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Power Amplifier Linearity Requirements per IEC 61000-4-3


The 2020 edition of IEC 61000-4-3 contains several significant technical changes. According to the forward of the standard, the specific changes are:

  1. testing using multiple test signals has been described;
  2. additional information on EUT and cable layout has been added;
  3. the upper frequency limitation has been removed to take account of new services;
  4. the characterization of the field as well as the checking of power amplifier linearity of the immunity chain are specified.

The focus of this article is the checking of the power amplifier linearity as pointed out in item d above.

Pro Tip: When IEC standards are published with revisions, the forward usually contains a short summary of the significant technical changes from the previous edition. If you are responsible for monitoring and communicating updates to compliance standards as many compliance engineering professionals are, this information provides an excellent, short, easy-to-read summary, suitable for communication to key stakeholders located within your organization. First-line supervisors, engineering managers, engineering directors, and executives who do not have the want, need, or desire to read a more elaborate technical breakdown of the changes, will most certainly appreciate reading a clearer, concise, and most importantly brief, executive summary. The information contained in the forward of each standard is such a summary. Take advantage of its presence in the standard.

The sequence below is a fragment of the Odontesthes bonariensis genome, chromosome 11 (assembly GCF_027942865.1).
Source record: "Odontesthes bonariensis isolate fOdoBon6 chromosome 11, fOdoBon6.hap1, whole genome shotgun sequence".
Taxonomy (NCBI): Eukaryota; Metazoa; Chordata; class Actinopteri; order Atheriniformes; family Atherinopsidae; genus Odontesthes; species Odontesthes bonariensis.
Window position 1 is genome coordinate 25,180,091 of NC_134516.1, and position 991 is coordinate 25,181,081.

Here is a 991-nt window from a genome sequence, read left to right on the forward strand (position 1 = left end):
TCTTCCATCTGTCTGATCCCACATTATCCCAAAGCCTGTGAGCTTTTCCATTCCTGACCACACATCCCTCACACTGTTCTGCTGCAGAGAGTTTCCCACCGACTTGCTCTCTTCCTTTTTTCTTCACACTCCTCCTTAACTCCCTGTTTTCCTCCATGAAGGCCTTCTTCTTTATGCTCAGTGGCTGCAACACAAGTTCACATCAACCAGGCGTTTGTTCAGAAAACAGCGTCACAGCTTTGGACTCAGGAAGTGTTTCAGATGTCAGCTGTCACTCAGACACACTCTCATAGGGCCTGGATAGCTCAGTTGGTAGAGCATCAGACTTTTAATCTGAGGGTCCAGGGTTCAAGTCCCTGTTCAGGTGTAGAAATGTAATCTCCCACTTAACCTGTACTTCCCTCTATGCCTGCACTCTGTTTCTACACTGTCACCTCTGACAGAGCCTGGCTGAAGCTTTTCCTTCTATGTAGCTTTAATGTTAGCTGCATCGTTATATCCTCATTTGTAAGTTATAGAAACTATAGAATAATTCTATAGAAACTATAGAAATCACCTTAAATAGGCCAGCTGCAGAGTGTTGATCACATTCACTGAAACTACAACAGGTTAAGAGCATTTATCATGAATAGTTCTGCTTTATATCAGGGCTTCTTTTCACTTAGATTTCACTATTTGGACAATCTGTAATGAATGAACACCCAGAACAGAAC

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Power Amplifier Linearity

Power amplifier linearity is mentioned in many places with the IEC 61000-4-3 standard. IEC 61000-4-3 first mentions linearity as part of the level setting setup under clause 6.3.1 Characteristics of the UFA (Uniform Field Area). In this section of the standard, it states:

The actual test field strength ET can be different from the level setting field strength EL provided that the linearity of the system can be demonstrated (see 6.3.2 or 6.3.3 and Annex D). 

Further into the standard linearity is again mentioned:

It is required to ensure that the amplifiers can reproduce the modulation within the linearity requirements during testing (see 6.3.2 or 6.3.3 and Annex D).

Clause 6.3.2 is the constant field strength level setting method, and 6.3.3 is the constant power level setting method. Note 3 of both of these two clauses state that Step 5 (Clause 6.3.2) or Step 7 (Clause 6.3.3) describe how to check if the amplifier used is sufficiently linear and that if more information is required to refer to Annex D. Annex D (informative) covers additional and very helpful information concerning amplifier compression and non-linearity.

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Based on how many times and places the word “”linearity“” appears in IEC 61000-4-3, it is evident that the technical committee responsible for revision of the standard (SC 77B High frequency phenomena of IEC/TC 77 Electromagnetic compatibility) was more than likely very concerned about addressing the issue.